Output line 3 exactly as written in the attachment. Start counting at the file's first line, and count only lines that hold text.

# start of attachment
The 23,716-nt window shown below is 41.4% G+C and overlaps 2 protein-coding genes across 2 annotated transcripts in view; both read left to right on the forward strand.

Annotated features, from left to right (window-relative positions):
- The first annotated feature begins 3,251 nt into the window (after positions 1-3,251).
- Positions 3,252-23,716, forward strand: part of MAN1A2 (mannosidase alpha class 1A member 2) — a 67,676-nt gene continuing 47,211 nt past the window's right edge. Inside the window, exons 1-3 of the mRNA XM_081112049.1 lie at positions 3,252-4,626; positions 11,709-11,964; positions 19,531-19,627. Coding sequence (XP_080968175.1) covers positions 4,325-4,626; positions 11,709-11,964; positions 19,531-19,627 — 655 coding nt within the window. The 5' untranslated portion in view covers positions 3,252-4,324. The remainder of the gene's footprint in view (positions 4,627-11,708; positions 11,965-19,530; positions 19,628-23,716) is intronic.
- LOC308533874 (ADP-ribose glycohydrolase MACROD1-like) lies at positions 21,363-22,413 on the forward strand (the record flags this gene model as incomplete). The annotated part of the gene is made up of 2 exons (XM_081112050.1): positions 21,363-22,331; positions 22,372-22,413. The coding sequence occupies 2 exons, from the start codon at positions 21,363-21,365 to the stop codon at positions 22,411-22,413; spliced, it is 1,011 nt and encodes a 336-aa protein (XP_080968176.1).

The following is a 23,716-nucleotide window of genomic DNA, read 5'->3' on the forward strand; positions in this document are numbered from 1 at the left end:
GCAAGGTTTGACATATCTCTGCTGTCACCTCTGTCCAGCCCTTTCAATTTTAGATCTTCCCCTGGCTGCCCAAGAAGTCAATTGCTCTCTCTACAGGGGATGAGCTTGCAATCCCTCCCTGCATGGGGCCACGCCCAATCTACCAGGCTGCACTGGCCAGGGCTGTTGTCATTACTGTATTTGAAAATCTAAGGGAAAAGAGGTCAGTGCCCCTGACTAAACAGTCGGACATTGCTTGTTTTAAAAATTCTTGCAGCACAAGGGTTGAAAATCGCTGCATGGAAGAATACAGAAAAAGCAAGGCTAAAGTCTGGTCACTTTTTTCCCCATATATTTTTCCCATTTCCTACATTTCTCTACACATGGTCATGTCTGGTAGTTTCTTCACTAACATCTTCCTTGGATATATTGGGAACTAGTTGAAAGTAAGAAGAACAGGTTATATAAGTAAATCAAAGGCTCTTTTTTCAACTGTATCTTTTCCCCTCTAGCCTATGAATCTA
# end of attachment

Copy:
- The first annotated feature begins 3,251 nt into the window (after positions 1-3,251).